Baby Lifeline Maternity Safety Conference 2021

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The importance of listening to women, and having open, honest dialogues were just some of the key messages from this year’s Baby Lifeline Maternity Safety Conference.

Specialist patient safety lawyers from Novum Law, Mary Smith and Hannah Carr, attended the event, bringing maternity professionals, leaders, specialists, patients, and families together to discuss maternity care safety.

Organised by the charity Baby Lifeline, which promotes the safe care of pregnant women and new born babies all over the UK and worldwide, the event shared examples of positive improvements and best practices for maternity services.

Delegates also had an opportunity to hear from senior leaders about the next steps in the national maternity safety programme.

The Rt Hon Jeremy Hunt MP provided an opening address on safer maternity care with the encouraging news that there has been a 30% reduction in neonatal deaths.

Conference attendees were moved to hear Nadine Montgomery’s story. She spoke candidly about her son Sam’s preventable birth injury and her family’s 15-year fight, which resulted in the Courts changing the law about consent. It is now a legal requirement that patients are made aware of any material risks involved in any recommended treatment. They should also be told about any reasonable alternatives.

Nadine said: “the paternalistic model has been the model for too long… patients are capable of making their own decisions, but we need the support of our doctors.”

Delegates heard that maternity litigation costs the NHS some £4.1billion per year, equating to £6,700 per birth in England.  Therefore, investments in safety must be made to improve learning opportunities for healthcare staff and improve outcomes for all.

Honesty and transparency in the NHS

The Chief Inspector of Hospitals at the Care Quality Commission (CQC), Ted Baker, praised maternity staff for coming forward and being honest about safety in their units. He highlighted the importance of a culture where hospital trusts can learn from mistakes – with honesty and transparency at the centre.

Professor James Walker, the Clinical Director in Maternity of the Healthcare Safety Investigation Branch (HSIB), emphasised collaboration to improve maternity safety. He observed that “no one group can solve all the problems… We must work together to implement change. The patient’s voice is vital, and family involvement in any investigation is key as well as staff and trust engagement and shared learning.”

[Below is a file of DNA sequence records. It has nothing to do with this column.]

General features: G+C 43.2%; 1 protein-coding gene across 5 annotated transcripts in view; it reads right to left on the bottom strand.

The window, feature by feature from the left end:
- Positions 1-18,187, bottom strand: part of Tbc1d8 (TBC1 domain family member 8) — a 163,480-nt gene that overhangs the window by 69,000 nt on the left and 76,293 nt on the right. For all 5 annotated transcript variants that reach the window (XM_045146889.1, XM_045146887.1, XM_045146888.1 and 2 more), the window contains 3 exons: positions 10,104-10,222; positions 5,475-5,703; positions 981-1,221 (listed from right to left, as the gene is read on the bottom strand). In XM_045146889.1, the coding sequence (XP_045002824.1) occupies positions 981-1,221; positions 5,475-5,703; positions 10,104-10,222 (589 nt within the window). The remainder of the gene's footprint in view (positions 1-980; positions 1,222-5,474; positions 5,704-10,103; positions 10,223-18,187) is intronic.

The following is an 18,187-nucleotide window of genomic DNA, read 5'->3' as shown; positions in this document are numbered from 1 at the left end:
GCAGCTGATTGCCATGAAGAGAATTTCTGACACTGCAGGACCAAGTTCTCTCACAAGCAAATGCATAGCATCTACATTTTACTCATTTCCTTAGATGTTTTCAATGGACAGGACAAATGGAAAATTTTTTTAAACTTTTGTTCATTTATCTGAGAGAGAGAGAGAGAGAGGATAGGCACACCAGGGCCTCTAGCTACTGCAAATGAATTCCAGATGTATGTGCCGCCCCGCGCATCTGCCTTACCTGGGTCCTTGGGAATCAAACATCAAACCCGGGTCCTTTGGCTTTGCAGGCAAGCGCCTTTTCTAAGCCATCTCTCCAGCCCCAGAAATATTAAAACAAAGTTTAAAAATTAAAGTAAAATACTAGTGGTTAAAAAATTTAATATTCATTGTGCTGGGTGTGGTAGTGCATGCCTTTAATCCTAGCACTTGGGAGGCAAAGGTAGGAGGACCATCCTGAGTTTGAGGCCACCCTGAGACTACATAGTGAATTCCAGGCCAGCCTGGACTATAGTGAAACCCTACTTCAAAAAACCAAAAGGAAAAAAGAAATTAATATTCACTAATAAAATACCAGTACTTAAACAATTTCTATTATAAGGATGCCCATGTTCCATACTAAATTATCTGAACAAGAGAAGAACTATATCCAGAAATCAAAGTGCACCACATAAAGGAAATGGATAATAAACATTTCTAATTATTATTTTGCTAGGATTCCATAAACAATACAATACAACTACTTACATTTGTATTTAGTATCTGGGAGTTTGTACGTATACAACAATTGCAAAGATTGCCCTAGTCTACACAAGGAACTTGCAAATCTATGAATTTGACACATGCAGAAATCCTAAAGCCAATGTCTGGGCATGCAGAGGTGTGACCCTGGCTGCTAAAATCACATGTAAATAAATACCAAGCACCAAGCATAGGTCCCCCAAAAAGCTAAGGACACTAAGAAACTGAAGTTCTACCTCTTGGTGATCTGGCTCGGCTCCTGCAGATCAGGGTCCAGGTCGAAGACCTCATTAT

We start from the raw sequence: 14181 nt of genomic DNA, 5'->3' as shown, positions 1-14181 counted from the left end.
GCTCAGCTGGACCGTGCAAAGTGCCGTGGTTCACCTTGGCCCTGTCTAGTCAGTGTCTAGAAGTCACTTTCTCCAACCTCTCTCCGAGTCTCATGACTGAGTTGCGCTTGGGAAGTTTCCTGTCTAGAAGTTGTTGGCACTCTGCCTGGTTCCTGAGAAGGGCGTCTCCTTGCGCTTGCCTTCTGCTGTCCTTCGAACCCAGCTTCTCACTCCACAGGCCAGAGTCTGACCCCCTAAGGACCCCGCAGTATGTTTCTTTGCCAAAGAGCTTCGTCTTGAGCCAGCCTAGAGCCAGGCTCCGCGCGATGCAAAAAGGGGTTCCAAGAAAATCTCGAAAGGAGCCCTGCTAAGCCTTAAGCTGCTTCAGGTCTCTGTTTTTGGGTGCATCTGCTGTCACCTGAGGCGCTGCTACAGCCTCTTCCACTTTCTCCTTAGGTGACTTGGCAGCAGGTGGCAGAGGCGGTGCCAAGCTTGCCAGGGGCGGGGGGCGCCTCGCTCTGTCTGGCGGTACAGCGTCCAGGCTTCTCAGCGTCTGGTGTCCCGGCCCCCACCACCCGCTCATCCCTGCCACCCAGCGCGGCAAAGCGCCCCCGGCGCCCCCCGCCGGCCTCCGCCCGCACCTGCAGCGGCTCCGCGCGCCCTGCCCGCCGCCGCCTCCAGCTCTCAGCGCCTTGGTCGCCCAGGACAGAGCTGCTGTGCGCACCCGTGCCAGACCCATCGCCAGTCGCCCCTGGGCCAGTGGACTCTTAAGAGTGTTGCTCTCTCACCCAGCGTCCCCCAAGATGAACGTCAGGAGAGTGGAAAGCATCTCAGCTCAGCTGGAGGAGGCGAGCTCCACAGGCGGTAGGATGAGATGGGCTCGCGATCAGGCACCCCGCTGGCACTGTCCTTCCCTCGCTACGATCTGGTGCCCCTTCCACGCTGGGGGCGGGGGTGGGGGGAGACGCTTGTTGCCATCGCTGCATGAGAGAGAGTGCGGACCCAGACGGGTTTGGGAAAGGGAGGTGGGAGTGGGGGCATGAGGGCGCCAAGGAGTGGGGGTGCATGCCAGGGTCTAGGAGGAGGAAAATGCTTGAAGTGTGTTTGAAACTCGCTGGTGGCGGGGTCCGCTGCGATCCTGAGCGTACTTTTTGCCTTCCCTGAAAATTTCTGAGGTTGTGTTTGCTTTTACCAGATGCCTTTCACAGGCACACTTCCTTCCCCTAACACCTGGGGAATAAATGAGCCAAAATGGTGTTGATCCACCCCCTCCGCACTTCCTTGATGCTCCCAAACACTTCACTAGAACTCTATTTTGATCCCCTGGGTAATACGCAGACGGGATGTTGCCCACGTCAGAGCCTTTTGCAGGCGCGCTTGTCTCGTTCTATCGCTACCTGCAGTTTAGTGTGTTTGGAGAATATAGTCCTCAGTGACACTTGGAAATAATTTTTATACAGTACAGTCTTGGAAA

Learning was a central theme in Dr Denise Chaffer, Director of Safety and Learning at NHS Resolution’s presentation. She said: “We can be better at responding at the point of the incident – putting our arms around patients, offering a meaningful apology and a compassionate response.”

Strong leadership in maternity units is vital to ensure healthcare staff learn from mistakes. This means a culture with non-hierarchal behaviours and opportunities for doctors, nurses and midwives to learn from events and share that learning.

During his address, Sir Liam Donaldson, Patient Safety Envoy for the World Health Organization, observed that “… blame culture is the worst possible way of progressing patient safety…Make zero avoidable harm to patients a state of mind and a rule of engagement in the planning and delivery of healthcare….”

Engaging parents in healthcare

Charlotte Bevan, Senior Research and Prevention Advisor for Sands talked about the importance of engaging parents early in reviews when things go wrong.

When parents are engaged early on, any escalation, whether that’s by way of complaints or litigation, can often be avoided

Parents must be at the heart of the story – it is their narrative.  They want answers when things have gone wrong, and they want meaningful apologies when they are due.

Baroness Julia Cumberlege, CBE, Chair of the Maternity Review and author of the report ‘Better Births – Improving outcomes of maternity services in England’ concluded, saying: “We mustn’t make exceptions. Our services must be right for all.”

She called for more sustained funding for maternity and neonatal services and observed that this would not be just for this year but for the years to come. She also emphasised that there needs to be a focus on staff. Good leaders in our maternity units are an invaluable part of this.

Speaking after the Baby Lifeline conference, Novum Law specialist medical negligence solicitor Hannah Carr said:
“This was an important event bringing together the UK’s leading experts on maternity care to discuss the steps that need to be taken towards achieving the national ambition in maternity to halve the 2010 rates of stillbirths, neonatal and maternal deaths and brain injuries occurring during or soon after birth by 2025. And to develop more woman-centred care that promotes choice, personalisation, and parent engagement.

“It is crucial that we continue to raise awareness of the need to continually improve maternity services through training, development, cultural change, and by ensuring that vital lessons are learned when things go badly wrong.”

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